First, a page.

One of my favorite activities in the summer is meeting up with friends, family and neighbors over a barbeque or fish fry. Generally, I can be counted on to provide my favorite treat, bacon-wrapped stuffed jalapeño peppers (known as poppers, and seriously, they’re life-changing).
My neighbor Blake has a different favorite activity that he enjoys all year round: acquiring the latest electronic gadgets. This past weekend, over a great meal (supplemented, of course, with bacon-wrapped jalapeño poppers), he told a group of us about his latest electronic security addition, the Ring Bell. While we were all suitably impressed (and a bit overwhelmed), he patiently and proudly showed us how it worked from his black-matte-finish iPhone 7 Plus.
When he was done with the demo, Blake accepted a cold beer from Sage, who teased him about needing to have the latest toys. To our surprise, Blake’s pragmatic answer gave us all something to chew on.
“I choose to buy the latest electronics and learn how to use them because it’s a slippery slope to being overwhelmed and giving up on technology,” he told us. “How many of you are helping your parents or grandparents keep up in their household?”
After the affirmative murmurs, he added, “I have a lot of years left to contribute to the world, and I work hard staying up to date with the latest phone or software to give me that edge.”
Tobias held up his smartphone. “Our smartphones are outdated in two years. Our laptops are old within three years. So how long will it take for the skills we learn today to be outdated?”
Jessie, who works in a Fortune 500 human resources department, jumped in. “I can answer that!” he said. “Experts — like that futurist, David Houle — say that an undergraduate degree has a shelf life of five years. I know we put less weight on the degree than we do the most recent position when we hire someone.”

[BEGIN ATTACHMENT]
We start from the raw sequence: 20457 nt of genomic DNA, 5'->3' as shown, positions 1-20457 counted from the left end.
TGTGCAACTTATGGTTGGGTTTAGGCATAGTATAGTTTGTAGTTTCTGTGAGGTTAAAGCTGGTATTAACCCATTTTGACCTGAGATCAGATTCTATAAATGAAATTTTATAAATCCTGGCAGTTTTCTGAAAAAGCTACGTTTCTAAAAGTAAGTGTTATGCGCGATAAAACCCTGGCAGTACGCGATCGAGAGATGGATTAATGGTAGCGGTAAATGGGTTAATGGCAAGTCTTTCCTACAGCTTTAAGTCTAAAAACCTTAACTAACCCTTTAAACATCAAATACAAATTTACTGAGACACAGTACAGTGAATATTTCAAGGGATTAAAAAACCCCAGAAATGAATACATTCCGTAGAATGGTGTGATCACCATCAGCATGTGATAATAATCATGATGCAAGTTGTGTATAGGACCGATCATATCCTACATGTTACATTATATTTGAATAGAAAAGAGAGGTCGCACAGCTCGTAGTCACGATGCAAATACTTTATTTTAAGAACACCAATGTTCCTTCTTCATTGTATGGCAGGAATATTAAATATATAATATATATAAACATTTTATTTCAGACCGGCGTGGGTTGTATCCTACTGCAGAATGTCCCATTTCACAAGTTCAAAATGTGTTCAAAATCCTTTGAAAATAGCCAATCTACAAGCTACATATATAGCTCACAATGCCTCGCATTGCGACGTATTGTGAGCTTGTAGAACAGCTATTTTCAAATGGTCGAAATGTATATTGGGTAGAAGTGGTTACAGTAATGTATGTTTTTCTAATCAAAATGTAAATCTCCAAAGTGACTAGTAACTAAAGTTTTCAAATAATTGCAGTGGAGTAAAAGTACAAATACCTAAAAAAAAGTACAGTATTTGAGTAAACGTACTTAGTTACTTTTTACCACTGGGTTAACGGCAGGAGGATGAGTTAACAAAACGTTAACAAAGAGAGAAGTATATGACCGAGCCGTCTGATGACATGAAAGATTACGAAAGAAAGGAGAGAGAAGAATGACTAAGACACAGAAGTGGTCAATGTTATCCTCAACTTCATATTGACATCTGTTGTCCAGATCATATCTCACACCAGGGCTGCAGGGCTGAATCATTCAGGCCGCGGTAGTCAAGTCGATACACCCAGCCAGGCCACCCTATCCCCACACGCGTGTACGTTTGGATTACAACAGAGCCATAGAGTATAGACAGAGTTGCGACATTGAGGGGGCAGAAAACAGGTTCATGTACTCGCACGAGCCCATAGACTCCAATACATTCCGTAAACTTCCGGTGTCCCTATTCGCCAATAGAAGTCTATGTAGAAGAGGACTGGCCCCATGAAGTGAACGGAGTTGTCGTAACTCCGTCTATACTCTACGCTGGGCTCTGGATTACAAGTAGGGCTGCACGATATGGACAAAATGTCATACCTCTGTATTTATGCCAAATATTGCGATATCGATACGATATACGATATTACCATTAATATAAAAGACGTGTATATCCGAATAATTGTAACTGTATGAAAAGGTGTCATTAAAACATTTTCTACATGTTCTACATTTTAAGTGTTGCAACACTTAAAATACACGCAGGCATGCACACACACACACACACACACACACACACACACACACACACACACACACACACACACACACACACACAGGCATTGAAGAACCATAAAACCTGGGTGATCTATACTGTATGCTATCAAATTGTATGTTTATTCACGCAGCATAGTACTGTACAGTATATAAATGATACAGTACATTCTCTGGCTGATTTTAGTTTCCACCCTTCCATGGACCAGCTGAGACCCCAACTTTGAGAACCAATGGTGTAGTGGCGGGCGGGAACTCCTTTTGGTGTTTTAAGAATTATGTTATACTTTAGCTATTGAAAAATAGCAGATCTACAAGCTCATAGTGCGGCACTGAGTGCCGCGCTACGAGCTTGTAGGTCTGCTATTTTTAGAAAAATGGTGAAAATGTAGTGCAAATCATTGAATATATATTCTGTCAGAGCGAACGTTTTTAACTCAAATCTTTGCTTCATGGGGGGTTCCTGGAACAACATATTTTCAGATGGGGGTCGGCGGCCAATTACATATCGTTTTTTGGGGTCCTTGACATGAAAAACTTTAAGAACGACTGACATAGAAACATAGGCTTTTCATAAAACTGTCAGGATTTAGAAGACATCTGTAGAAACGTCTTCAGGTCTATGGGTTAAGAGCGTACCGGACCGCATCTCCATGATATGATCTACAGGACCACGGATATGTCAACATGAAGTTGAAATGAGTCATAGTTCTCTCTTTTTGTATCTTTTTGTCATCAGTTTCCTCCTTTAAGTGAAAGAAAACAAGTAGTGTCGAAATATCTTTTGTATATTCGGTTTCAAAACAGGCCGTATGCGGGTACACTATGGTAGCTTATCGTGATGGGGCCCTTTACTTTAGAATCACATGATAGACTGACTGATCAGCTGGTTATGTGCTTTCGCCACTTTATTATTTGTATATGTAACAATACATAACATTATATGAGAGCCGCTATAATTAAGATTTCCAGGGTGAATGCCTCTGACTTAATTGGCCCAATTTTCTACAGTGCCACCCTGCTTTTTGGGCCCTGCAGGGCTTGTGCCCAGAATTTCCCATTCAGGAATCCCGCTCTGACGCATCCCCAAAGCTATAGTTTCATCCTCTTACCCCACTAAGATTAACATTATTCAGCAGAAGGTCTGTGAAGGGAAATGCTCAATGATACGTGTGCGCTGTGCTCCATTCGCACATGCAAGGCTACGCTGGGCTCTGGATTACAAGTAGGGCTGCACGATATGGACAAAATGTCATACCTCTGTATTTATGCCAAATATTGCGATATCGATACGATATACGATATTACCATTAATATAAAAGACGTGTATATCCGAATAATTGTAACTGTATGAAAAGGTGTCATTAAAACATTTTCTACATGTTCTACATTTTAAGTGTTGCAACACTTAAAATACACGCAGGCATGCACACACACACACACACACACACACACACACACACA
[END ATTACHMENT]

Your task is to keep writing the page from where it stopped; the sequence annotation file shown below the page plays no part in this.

“Too bad we can’t tie our student loans to that so they would expire!” Sage joked. “But you have the right attitude, Blake. How about giving us some lessons, so we aren’t left behind?”
It was only later that I realized pretty much everything we’d been talking about could attributed to Moore’s Law.
Gordon Moore, the co-founder of Fairchild Semiconductor and Intel, foresaw the speed of change when he wrote a paper, “Cramming More Components onto Integrated Circuits.” The paper was published as an article in Electronics Magazine in 1965, and his hypothesis became known as Moore’s Law — the idea that the number of components per integrated circuit would double every year, and decrease in size at the same rate. A decade later he revised the timing to every two years (although it’s often misquoted as 18 months).
Moore’s Law is not a scientific fact; it’s a scientific projection. And though the law has been declared dead many times, it’s an undeniable fact that technological advances significantly narrow the lifespan of electronics, software and skills needed to navigate in a technical society.
Now, how do Moore’s Law, smartphones, and bacon-wrapped jalapeño poppers connect? Well, poppers are food, and our discussion that night gave me much food for thought. And while I was chewing over our words in my mind (and the leftover poppers in my mouth), I thought of something my dad would say.
“If you’re standing still, then you’re falling behind.” Hard to think of an area where that saying is more appropriate than technology.
I know where I want to be, and it’s not falling behind. How about you?